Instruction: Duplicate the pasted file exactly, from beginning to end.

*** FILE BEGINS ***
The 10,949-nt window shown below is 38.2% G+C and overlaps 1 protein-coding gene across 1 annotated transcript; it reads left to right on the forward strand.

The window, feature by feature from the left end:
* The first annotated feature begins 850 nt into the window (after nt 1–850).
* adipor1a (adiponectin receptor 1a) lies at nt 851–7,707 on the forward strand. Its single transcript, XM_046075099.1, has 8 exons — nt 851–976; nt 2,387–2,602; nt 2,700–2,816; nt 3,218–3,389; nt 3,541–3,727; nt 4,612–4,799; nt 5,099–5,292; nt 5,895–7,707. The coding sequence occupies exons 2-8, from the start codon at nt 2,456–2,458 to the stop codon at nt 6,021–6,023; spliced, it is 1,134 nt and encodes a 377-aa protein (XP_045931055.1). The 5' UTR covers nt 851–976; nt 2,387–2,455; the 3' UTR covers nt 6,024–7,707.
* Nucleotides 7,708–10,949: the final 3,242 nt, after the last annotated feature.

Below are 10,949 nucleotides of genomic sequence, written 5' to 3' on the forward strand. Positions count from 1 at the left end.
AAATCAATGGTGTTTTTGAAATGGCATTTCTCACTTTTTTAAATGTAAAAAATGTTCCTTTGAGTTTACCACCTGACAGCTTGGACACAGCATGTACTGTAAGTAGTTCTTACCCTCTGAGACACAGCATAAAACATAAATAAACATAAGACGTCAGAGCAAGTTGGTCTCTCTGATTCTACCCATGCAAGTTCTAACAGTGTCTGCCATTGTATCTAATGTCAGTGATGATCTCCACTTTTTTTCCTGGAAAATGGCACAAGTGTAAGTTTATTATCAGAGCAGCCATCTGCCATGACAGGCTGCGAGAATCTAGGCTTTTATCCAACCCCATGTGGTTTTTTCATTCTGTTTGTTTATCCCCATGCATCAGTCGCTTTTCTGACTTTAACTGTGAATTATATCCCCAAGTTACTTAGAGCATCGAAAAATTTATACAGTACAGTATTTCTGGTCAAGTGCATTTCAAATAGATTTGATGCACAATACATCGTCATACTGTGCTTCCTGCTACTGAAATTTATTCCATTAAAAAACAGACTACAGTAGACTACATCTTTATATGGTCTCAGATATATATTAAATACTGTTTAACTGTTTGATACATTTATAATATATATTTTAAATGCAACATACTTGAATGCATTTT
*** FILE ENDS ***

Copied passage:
The 10,949-nt window shown below is 38.2% G+C and overlaps 1 protein-coding gene across 1 annotated transcript; it reads left to right on the forward strand.

The window, feature by feature from the left end:
* The first annotated feature begins 850 nt into the window (after nt 1–850).
* adipor1a (adiponectin receptor 1a) lies at nt 851–7,707 on the forward strand. Its single transcript, XM_046075099.1, has 8 exons — nt 851–976; nt 2,387–2,602; nt 2,700–2,816; nt 3,218–3,389; nt 3,541–3,727; nt 4,612–4,799; nt 5,099–5,292; nt 5,895–7,707. The coding sequence occupies exons 2-8, from the start codon at nt 2,456–2,458 to the stop codon at nt 6,021–6,023; spliced, it is 1,134 nt and encodes a 377-aa protein (XP_045931055.1). The 5' UTR covers nt 851–976; nt 2,387–2,455; the 3' UTR covers nt 6,024–7,707.
* Nucleotides 7,708–10,949: the final 3,242 nt, after the last annotated feature.

Below are 10,949 nucleotides of genomic sequence, written 5' to 3' on the forward strand. Positions count from 1 at the left end.
AAATCAATGGTGTTTTTGAAATGGCATTTCTCACTTTTTTAAATGTAAAAAATGTTCCTTTGAGTTTACCACCTGACAGCTTGGACACAGCATGTACTGTAAGTAGTTCTTACCCTCTGAGACACAGCATAAAACATAAATAAACATAAGACGTCAGAGCAAGTTGGTCTCTCTGATTCTACCCATGCAAGTTCTAACAGTGTCTGCCATTGTATCTAATGTCAGTGATGATCTCCACTTTTTTTCCTGGAAAATGGCACAAGTGTAAGTTTATTATCAGAGCAGCCATCTGCCATGACAGGCTGCGAGAATCTAGGCTTTTATCCAACCCCATGTGGTTTTTTCATTCTGTTTGTTTATCCCCATGCATCAGTCGCTTTTCTGACTTTAACTGTGAATTATATCCCCAAGTTACTTAGAGCATCGAAAAATTTATACAGTACAGTATTTCTGGTCAAGTGCATTTCAAATAGATTTGATGCACAATACATCGTCATACTGTGCTTCCTGCTACTGAAATTTATTCCATTAAAAAACAGACTACAGTAGACTACATCTTTATATGGTCTCAGATATATATTAAATACTGTTTAACTGTTTGATACATTTATAATATATATTTTAAATGCAACATACTTGAATGCATTTT